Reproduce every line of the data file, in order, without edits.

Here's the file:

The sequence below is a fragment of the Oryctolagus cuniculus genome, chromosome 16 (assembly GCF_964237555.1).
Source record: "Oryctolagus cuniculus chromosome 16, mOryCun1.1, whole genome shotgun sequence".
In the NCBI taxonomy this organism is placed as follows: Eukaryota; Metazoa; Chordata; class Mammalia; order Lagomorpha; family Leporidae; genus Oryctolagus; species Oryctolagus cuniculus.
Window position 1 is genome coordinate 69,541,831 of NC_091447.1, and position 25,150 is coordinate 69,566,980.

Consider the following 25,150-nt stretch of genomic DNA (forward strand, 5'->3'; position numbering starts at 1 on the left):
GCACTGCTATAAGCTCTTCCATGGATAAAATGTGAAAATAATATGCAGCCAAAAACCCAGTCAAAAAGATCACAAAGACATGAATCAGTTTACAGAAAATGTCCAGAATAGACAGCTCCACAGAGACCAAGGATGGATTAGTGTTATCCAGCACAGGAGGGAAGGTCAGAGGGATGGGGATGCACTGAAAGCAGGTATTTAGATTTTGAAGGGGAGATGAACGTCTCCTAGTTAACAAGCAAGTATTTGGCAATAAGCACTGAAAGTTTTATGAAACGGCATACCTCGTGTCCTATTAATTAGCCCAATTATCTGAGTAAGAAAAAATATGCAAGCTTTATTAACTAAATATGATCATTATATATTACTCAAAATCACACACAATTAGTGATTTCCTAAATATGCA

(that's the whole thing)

The sequence below is a fragment of the Oryctolagus cuniculus genome, chromosome 16 (assembly GCF_964237555.1).
Source record: "Oryctolagus cuniculus chromosome 16, mOryCun1.1, whole genome shotgun sequence".
In the NCBI taxonomy this organism is placed as follows: Eukaryota; Metazoa; Chordata; class Mammalia; order Lagomorpha; family Leporidae; genus Oryctolagus; species Oryctolagus cuniculus.
Window position 1 is genome coordinate 69,541,831 of NC_091447.1, and position 25,150 is coordinate 69,566,980.

Consider the following 25,150-nt stretch of genomic DNA (forward strand, 5'->3'; position numbering starts at 1 on the left):
GCACTGCTATAAGCTCTTCCATGGATAAAATGTGAAAATAATATGCAGCCAAAAACCCAGTCAAAAAGATCACAAAGACATGAATCAGTTTACAGAAAATGTCCAGAATAGACAGCTCCACAGAGACCAAGGATGGATTAGTGTTATCCAGCACAGGAGGGAAGGTCAGAGGGATGGGGATGCACTGAAAGCAGGTATTTAGATTTTGAAGGGGAGATGAACGTCTCCTAGTTAACAAGCAAGTATTTGGCAATAAGCACTGAAAGTTTTATGAAACGGCATACCTCGTGTCCTATTAATTAGCCCAATTATCTGAGTAAGAAAAAATATGCAAGCTTTATTAACTAAATATGATCATTATATATTACTCAAAATCACACACAATTAGTGATTTCCTAAATATGCA